19 21st Century The standards for Privacy of Individually Identifiable Health Information, required under the Health Insurance Portability and Accountability Act (HIPPA) of 1996, went into effect in 2003 The Medicare Prescription Drug Improvement and Modernization Act was passed in 2003 Vaccinations for cervical cancer and herpes zoster (shingles) in 2006

20 Potential for 21st Century
Cures for AIDS, cancer, and heart disease Genetic manipulation to prevent inherited disease Nerves in the brain and spinal cord are regenerated to prevent paralysis Antibiotics are developed that do not allow pathogens to develop resistance Average life span years

21 Individual Contributions
What Georgian surgeon was believed to be the first person to use anesthesia but never given credit for it?

22 Hippocrates (460 – 377 BC) Greek physician known as the “Father of Medicine Authored code of conduct for doctors known as the “Hippocratic Oath” that is the basis of medical practice today Believed illness was not caused by evil spirits and stressed importance of good diet, fresh air, cleanliness, and exercise

23 Anton van Leeuwenhoek (1632-1723)
Invented the microscope lens that allowed visualization of organisms Scraped his teeth and observed the bacteria that causes tooth decay

24 Benjamin Franklin ( ) Invented bifocals Found that colds could be passed from person to person

25 Edward Jenner ( ) Developed a vaccination for smallpox in 1796

26 Rene Laennec ( ) Invented the stethoscope in 1819 First stethoscope was made of wood

27 Elizabeth Blackwell (1821-1910)
First female physician in the United States in 1849

28 F lorence Nightingale (1820-1910)
Known as the “Founder of Modern Nursing” Established efficient and sanitary nursing units during the Crimean War in 1854 Invented the call bell system and use of dumbwaiters to deliver meals Begin the professional education of nurses

29 Louis Pasteur (1822-1895) Known as the “Father of Microbiology”
His germ theory proved that microorganisms cause disease Proved that heat can be used to destroy germs through a process called pasteurization Created a vaccine for rabies in 1885 Founded the basic rules for sterilization

30 Joseph Lister (1827-1912) Used carbolic acid on wounds to kill germs
First doctor to use an antiseptic during surgery

31 Clara Barton ( ) Volunteer nurse for wounded soldiers during the Civil War After Civil War, established a bureau of records to search for missing men Campaigned for the USA to sign the Treaty of Geneva, which provided relief for sick and wounded soldiers Formed American Red Cross in 1881 and served as its first president

32 Robert Koch ( ) Developed the culture plate method to identify pathogens Isolated the bacterium that causes tuberculosis

33 Wilhelm Roentgen ( ) Discovered X-rays in 1895 Let doctors see inside the body X-rayed wife’s hand

34 Sigmund Freud ( ) Discovered the conscious and unconscious part of the mind His studies were the basis for psychology and psychiatry

35 Sir Alexander Fleming (1881-1955)
Discovered penicillin in 1928 which is considered one of the most important discoveries of the twentieth century

36 Jonas Salk (1914-1995) Albert Sabin (1906 – 1993)
Discovered polio vaccine Saved many people from this virus that paralyzed thousands of adults and children each year.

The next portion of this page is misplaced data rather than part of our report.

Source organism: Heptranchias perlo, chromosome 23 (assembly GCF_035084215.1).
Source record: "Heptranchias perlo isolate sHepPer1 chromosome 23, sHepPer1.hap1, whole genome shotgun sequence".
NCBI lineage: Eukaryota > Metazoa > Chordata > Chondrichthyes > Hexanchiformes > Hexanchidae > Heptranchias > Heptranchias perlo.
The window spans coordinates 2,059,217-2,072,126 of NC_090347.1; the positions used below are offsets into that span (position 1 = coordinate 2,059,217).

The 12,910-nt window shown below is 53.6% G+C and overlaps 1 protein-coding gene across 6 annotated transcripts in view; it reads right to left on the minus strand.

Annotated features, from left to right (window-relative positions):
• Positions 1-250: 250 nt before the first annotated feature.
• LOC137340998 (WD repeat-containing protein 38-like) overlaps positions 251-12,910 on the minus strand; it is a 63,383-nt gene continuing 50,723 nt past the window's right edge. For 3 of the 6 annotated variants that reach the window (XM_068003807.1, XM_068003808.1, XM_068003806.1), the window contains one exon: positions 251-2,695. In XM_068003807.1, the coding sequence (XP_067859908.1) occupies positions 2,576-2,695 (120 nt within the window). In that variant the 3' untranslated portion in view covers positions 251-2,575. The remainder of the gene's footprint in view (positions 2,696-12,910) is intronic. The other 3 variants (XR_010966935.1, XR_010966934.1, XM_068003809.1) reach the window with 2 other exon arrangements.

37 Francis Crick (1916 – 2004) James Watson (1928 - )
Described the structure of DNA and how it carries genetic information in 1953 Built a three-dimensional model of the molecules of DNA Shared the Noble Prize in 1962

38 Christian Barnard (1922 – 2001) Performed first successful heart transplant in 1968

39 Robert Jarvik Creator of the first artificial heart
On December 2, 1982, it was implanted into Barney Clark, who lived for the next 112 days The second patient, William Schroeder, lived for 620 days

40 Ben Carson ( ) Famous for his surgeries to separate Siamese twins Currently Director of Pediatric Neurosurgery at John Hopkins He has refined hemispherectomy, a surgery on the brain to stop seizures

41 How much money does Healthcare bring in a day???????
Health Care Systems How much money does Healthcare bring in a day???????

42 Private Health Care Facilities
Hospitals: an institution that provides medical/surgical care and treatment for the sick and injured. Vary in size and types of service provided. General, burn centers, heart, oncology, children…etc Can be private, religious, nonprofit or government owned. Long-term care Facilities: mainly provide assistance and care for the elderly. Usually all in one. Nursing/Geriatric Homes: provides help with ADL’s, promote social interactions and provide safety and security. Extended care facilities: long term rehabilitative care Independent Living: Rent apartments but are provided with services

43 Private Health Care Facilities cont…
Omnibus Budget Reconciliation Act (OBRA) Regulations regarding long term care and home health care. Requires state to establish training and competence evaluations for nursing and geriatric assistants. CEU’s, evaluations, registrations and certifications

44 Private Health Care Facilities cont…
Medical Offices: can be privately owned by one doctor or employ many doctors Services: diagnostic, evaluations, treatment, examinations, minor surgeries, and testing Specialties: pediatrics, cardiology, obstetrics Dental Offices: can provide general or specialized care Orthodontist, periodontics, prosthodontics, etc

45 Private Health Care Facilities cont…
Clinics: health care facilities found in many types of health care. Some offer free services Optical Centers: provide vision care Emergency Care Services: provides special care for victims of accidents or sudden illnesses Can be both governmental or private Laboratories: can perform diagnostic tests such as blood or urine Home Health Care: exactly what it says

46 Private Health Care Facilities cont…
Hospice: provide care for terminally ill persons with life expectancies of 6 months or less. Mental Health: facilities that treat patients with mental dis orders and diseases. Rehabilitation: provide care to help patients with physical or mental disabilities to obtain maximum self-care and function Health Maintenance Organizations: centers geared towards preventative healthcare.